The characterization, especially of the TARDIS crew, comes off very poorly. In this story, the Doctor is best described as “The Doctor Who Doesn’t Do Anything Until It’s Time To Dash.” He wanders about the space station and the Phoenix colony, prodding at Auntie and then yelling at her once she reveals that she knows about the Khellians (but not their snacking on the colonists), vowing to defeat General Makra’Thon but not having a part in his demise, and departing at the very last moment with everything all tied up. Peter Davison sounds a bit like he’s sleepwalking his way through this story, with little wit in his witticisms and little bite in his anger. Perhaps he was going for quiet and understated, but any attempt is lost by the fact that the Doctor himself has little to no part in this story other to provide exposition and ask the important questions to the supporting cast…even going so far as to stuffing himself into an air vent and musing about why he normally asks his younger and smaller companions to do the ductwork!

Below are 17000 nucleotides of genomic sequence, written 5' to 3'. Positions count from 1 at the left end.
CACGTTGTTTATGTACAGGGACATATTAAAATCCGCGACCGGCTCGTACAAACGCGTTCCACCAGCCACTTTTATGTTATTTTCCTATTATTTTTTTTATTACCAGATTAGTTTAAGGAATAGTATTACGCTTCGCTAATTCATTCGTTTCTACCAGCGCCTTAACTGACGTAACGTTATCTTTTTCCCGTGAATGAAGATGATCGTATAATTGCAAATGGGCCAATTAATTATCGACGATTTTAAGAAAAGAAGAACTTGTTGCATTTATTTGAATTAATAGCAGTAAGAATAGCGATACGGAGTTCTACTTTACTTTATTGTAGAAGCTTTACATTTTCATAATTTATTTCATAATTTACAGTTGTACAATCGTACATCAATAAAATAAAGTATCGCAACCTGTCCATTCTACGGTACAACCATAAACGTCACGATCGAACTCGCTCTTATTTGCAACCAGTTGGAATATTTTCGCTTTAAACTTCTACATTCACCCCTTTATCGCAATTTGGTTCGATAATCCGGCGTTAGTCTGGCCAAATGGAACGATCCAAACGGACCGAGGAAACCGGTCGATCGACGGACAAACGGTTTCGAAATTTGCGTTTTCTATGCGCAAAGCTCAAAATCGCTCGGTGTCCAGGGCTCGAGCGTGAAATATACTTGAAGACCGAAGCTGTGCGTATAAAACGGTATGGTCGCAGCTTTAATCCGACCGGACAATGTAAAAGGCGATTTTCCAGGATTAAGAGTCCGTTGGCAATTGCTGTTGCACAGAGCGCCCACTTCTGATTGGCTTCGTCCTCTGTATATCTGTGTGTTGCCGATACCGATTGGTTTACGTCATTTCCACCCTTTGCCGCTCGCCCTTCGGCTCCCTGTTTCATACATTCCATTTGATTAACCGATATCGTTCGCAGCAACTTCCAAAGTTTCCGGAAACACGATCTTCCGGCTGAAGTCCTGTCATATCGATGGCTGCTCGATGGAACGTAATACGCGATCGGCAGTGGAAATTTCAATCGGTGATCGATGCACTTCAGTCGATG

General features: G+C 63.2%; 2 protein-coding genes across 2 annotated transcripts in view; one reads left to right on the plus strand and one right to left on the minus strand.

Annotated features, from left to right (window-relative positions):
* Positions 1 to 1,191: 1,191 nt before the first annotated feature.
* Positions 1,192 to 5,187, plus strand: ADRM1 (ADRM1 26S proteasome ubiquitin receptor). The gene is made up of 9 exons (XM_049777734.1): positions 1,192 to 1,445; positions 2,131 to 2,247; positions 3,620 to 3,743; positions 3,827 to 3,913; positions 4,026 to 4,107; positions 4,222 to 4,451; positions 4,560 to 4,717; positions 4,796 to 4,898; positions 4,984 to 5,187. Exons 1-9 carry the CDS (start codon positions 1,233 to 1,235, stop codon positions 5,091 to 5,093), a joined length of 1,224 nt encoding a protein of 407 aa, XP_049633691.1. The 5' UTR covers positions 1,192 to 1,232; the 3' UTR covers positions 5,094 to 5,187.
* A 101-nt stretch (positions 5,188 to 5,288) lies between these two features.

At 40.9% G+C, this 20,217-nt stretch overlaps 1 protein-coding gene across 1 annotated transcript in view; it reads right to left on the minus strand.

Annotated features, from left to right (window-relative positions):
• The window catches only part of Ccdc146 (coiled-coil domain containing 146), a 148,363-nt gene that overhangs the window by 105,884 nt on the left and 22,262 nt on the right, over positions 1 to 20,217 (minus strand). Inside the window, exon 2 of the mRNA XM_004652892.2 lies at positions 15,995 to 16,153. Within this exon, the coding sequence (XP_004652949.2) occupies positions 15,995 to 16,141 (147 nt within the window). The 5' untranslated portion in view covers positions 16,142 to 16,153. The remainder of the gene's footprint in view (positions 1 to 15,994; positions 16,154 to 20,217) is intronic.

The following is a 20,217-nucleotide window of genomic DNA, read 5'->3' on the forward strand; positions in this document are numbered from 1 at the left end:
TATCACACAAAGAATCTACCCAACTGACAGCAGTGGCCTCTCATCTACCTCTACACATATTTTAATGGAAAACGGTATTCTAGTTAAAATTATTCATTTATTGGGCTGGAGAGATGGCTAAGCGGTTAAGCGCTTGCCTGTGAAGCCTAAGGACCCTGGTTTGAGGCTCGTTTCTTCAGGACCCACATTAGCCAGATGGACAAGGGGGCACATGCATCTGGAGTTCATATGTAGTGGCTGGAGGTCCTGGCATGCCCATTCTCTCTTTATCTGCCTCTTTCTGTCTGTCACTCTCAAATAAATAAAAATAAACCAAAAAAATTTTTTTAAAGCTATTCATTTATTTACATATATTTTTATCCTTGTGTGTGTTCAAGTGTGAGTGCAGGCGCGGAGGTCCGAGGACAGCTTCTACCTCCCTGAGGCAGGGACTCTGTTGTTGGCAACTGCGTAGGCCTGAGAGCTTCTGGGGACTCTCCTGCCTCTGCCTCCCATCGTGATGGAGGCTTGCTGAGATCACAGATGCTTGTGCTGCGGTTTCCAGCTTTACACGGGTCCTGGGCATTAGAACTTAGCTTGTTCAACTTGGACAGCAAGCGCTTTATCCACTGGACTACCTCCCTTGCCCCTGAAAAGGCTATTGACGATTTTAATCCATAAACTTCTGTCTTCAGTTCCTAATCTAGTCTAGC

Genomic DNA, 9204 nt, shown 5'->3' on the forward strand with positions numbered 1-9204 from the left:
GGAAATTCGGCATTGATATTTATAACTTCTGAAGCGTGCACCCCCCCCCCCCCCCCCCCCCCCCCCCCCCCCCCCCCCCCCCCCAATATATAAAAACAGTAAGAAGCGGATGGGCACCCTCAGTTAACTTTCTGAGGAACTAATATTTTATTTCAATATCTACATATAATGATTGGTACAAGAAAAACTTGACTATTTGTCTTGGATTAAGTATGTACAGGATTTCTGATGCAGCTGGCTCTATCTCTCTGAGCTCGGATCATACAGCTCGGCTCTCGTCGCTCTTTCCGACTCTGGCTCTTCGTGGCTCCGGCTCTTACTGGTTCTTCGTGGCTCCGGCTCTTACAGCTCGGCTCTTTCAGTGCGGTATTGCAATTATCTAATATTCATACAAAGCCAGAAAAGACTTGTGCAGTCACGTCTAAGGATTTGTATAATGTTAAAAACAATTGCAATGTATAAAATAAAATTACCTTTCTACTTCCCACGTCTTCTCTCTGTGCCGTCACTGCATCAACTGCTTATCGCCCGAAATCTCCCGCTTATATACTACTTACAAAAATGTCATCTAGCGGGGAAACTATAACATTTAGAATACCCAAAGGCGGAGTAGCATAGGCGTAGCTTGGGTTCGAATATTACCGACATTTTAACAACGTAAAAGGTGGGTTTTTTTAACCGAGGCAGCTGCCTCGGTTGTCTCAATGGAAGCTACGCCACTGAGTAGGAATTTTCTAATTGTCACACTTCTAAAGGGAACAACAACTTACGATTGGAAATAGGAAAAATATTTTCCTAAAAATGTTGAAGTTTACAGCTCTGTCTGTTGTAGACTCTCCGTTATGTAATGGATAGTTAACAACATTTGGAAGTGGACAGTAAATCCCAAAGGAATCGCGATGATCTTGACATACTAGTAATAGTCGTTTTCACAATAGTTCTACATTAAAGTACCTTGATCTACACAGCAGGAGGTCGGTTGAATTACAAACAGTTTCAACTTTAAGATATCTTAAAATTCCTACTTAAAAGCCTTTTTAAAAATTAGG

Peri Brown has always been abrasive and sarcastic, but underneath that exterior, she’s always had a caring heart. Brake turns the sarcasm to 11 as Peri becomes the stereotypical loud, brash, “I know better than you” archetype that we Americans have proudly honed across the known universe. Her advice to Erimem about her situation is “to go with the flow,” and she constantly berates the frightened colonists to “get a move on” and “get a grip.” It’s borderline abusive, as if Brake saw how Peri and Six came off in their first few television adventures and decided “sure, let’s run with THAT.” Plus, there’s just something off about Nicola Bryant’s voice in this recording. It was louder than usual and very distinct when compared to the other actors, to the point where I would involuntarily brace myself when I knew she had a line of dialogue coming up.